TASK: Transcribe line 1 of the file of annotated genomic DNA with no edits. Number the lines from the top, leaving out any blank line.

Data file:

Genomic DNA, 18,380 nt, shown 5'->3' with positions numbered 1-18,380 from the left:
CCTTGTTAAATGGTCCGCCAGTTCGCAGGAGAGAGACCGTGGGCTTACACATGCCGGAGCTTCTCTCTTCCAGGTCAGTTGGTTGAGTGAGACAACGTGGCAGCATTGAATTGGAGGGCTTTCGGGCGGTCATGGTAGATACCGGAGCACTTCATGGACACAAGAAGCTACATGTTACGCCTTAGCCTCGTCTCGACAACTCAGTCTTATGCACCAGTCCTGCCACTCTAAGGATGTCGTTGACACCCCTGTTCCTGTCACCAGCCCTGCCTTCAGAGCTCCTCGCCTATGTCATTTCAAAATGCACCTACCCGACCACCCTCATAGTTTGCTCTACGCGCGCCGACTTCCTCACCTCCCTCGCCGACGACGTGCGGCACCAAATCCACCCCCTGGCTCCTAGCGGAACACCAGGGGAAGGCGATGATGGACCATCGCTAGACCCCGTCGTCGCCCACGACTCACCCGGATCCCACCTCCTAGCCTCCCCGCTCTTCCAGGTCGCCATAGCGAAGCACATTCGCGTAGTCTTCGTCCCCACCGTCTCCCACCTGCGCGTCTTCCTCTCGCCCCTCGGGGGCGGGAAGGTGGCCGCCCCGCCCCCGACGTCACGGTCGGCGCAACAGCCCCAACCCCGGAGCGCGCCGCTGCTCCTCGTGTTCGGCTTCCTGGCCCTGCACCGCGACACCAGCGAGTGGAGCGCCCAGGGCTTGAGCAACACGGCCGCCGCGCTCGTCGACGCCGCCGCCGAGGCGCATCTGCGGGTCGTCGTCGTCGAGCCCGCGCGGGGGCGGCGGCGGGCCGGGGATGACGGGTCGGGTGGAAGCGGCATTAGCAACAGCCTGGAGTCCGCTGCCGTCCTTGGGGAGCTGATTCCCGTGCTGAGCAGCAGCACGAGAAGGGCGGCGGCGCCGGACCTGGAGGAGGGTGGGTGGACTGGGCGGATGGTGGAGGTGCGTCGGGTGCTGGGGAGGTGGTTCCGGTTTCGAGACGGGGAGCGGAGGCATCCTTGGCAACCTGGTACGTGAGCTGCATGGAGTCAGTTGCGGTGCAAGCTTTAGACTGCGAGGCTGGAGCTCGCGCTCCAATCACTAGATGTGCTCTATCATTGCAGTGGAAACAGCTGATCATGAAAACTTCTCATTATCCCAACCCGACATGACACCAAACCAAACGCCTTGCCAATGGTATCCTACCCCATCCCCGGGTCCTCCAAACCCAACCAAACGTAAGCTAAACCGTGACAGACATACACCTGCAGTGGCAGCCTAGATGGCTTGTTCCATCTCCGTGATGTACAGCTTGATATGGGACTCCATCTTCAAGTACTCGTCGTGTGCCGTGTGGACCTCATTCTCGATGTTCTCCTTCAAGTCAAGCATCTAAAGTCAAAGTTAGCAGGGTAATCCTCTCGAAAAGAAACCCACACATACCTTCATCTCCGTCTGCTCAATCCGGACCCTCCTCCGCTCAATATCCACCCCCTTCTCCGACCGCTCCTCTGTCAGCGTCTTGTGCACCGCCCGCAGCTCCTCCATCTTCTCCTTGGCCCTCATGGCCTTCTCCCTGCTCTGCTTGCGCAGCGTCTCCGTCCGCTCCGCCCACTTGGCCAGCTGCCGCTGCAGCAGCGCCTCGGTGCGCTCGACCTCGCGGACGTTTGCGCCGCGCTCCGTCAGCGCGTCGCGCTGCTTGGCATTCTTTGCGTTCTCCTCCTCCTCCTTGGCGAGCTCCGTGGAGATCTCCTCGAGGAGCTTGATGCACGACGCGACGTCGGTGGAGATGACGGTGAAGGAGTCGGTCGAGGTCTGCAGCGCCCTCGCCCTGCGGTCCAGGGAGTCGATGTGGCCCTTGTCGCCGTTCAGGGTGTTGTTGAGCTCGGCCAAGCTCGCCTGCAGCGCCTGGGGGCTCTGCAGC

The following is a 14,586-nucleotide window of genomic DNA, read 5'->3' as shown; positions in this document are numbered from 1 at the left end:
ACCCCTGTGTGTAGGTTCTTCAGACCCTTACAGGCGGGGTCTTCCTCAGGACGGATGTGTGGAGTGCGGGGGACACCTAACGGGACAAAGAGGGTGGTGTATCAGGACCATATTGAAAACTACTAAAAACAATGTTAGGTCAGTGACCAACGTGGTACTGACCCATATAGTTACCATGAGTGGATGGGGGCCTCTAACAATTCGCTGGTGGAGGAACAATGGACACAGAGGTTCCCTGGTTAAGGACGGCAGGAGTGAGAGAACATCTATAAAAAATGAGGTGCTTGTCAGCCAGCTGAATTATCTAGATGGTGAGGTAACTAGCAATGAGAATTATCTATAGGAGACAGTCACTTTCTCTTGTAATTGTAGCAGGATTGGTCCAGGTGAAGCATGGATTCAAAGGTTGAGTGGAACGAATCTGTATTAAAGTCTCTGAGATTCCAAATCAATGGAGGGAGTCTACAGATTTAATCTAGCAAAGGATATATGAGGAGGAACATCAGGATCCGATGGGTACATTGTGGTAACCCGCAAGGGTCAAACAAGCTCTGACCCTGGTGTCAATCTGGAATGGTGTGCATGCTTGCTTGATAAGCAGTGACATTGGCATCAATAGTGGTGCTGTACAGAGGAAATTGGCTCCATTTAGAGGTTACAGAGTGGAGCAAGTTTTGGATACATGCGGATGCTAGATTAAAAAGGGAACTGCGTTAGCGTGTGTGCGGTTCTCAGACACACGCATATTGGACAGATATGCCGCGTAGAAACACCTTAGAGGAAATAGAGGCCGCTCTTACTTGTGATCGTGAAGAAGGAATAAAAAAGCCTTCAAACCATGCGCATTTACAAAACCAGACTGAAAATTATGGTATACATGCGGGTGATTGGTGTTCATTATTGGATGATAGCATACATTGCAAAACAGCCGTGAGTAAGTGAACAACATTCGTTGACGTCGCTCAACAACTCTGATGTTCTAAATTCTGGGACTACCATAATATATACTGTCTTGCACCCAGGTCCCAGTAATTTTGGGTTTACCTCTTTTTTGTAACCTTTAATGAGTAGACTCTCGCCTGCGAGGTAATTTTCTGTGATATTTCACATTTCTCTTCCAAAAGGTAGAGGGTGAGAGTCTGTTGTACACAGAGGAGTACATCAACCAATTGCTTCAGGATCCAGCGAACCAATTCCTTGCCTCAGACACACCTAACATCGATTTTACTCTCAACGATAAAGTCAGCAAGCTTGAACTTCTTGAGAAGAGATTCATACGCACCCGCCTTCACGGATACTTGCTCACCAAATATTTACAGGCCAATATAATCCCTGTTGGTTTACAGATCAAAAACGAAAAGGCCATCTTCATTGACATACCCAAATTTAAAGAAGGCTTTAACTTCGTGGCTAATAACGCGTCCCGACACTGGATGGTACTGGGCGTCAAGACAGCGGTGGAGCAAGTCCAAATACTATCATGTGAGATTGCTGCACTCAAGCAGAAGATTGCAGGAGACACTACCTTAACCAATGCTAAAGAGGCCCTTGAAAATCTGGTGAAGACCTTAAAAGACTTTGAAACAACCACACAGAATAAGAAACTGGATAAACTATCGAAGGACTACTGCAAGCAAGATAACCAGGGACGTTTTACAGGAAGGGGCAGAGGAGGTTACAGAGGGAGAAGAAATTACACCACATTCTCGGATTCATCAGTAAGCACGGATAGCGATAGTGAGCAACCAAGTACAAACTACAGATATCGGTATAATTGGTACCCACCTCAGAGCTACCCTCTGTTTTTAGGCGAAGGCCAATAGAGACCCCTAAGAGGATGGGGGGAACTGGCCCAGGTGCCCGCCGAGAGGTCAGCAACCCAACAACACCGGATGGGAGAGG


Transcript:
Genomic DNA, 18,380 nt, shown 5'->3' with positions numbered 1-18,380 from the left: